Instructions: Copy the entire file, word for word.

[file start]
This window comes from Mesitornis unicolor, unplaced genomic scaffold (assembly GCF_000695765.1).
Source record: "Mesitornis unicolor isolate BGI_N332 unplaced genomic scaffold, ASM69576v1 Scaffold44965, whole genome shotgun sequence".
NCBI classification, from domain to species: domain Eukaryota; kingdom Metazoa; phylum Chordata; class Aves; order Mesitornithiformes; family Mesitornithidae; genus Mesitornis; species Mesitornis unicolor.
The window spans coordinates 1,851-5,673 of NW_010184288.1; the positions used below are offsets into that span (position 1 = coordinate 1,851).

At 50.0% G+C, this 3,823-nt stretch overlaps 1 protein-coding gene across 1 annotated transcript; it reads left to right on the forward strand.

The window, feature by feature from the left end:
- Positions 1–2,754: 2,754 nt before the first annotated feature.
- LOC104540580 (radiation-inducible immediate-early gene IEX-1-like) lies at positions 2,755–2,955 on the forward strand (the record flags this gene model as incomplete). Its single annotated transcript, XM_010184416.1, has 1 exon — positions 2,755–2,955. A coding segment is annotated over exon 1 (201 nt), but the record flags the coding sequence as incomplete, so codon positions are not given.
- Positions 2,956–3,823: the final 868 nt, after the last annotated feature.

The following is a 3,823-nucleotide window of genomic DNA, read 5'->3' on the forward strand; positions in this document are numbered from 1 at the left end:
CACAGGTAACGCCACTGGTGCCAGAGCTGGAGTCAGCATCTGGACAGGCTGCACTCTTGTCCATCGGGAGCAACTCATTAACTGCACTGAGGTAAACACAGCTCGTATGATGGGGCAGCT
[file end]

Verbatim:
This window comes from Mesitornis unicolor, unplaced genomic scaffold (assembly GCF_000695765.1).
Source record: "Mesitornis unicolor isolate BGI_N332 unplaced genomic scaffold, ASM69576v1 Scaffold44965, whole genome shotgun sequence".
NCBI classification, from domain to species: domain Eukaryota; kingdom Metazoa; phylum Chordata; class Aves; order Mesitornithiformes; family Mesitornithidae; genus Mesitornis; species Mesitornis unicolor.
The window spans coordinates 1,851-5,673 of NW_010184288.1; the positions used below are offsets into that span (position 1 = coordinate 1,851).

At 50.0% G+C, this 3,823-nt stretch overlaps 1 protein-coding gene across 1 annotated transcript; it reads left to right on the forward strand.

The window, feature by feature from the left end:
- Positions 1–2,754: 2,754 nt before the first annotated feature.
- LOC104540580 (radiation-inducible immediate-early gene IEX-1-like) lies at positions 2,755–2,955 on the forward strand (the record flags this gene model as incomplete). Its single annotated transcript, XM_010184416.1, has 1 exon — positions 2,755–2,955. A coding segment is annotated over exon 1 (201 nt), but the record flags the coding sequence as incomplete, so codon positions are not given.
- Positions 2,956–3,823: the final 868 nt, after the last annotated feature.

The following is a 3,823-nucleotide window of genomic DNA, read 5'->3' on the forward strand; positions in this document are numbered from 1 at the left end:
CACAGGTAACGCCACTGGTGCCAGAGCTGGAGTCAGCATCTGGACAGGCTGCACTCTTGTCCATCGGGAGCAACTCATTAACTGCACTGAGGTAAACACAGCTCGTATGATGGGGCAGCT